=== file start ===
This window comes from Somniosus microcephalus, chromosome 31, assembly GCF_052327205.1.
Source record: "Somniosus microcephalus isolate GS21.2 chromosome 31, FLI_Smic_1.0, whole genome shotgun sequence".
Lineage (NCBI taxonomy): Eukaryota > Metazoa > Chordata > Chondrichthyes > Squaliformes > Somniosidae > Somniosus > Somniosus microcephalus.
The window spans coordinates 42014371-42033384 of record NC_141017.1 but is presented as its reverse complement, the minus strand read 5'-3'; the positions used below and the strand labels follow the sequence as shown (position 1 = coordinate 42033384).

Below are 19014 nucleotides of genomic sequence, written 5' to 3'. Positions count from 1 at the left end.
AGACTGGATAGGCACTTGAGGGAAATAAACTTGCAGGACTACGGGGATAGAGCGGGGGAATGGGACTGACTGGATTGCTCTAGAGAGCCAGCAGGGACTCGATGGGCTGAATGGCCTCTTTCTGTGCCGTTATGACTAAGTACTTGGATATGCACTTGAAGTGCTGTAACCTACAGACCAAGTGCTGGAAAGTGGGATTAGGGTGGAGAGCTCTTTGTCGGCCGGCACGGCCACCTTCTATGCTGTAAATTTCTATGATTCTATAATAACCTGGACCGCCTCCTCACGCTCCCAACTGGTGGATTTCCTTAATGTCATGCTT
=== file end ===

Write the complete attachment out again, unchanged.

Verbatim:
This window comes from Somniosus microcephalus, chromosome 31, assembly GCF_052327205.1.
Source record: "Somniosus microcephalus isolate GS21.2 chromosome 31, FLI_Smic_1.0, whole genome shotgun sequence".
Lineage (NCBI taxonomy): Eukaryota > Metazoa > Chordata > Chondrichthyes > Squaliformes > Somniosidae > Somniosus > Somniosus microcephalus.
The window spans coordinates 42014371-42033384 of record NC_141017.1 but is presented as its reverse complement, the minus strand read 5'-3'; the positions used below and the strand labels follow the sequence as shown (position 1 = coordinate 42033384).

Below are 19014 nucleotides of genomic sequence, written 5' to 3'. Positions count from 1 at the left end.
AGACTGGATAGGCACTTGAGGGAAATAAACTTGCAGGACTACGGGGATAGAGCGGGGGAATGGGACTGACTGGATTGCTCTAGAGAGCCAGCAGGGACTCGATGGGCTGAATGGCCTCTTTCTGTGCCGTTATGACTAAGTACTTGGATATGCACTTGAAGTGCTGTAACCTACAGACCAAGTGCTGGAAAGTGGGATTAGGGTGGAGAGCTCTTTGTCGGCCGGCACGGCCACCTTCTATGCTGTAAATTTCTATGATTCTATAATAACCTGGACCGCCTCCTCACGCTCCCAACTGGTGGATTTCCTTAATGTCATGCTT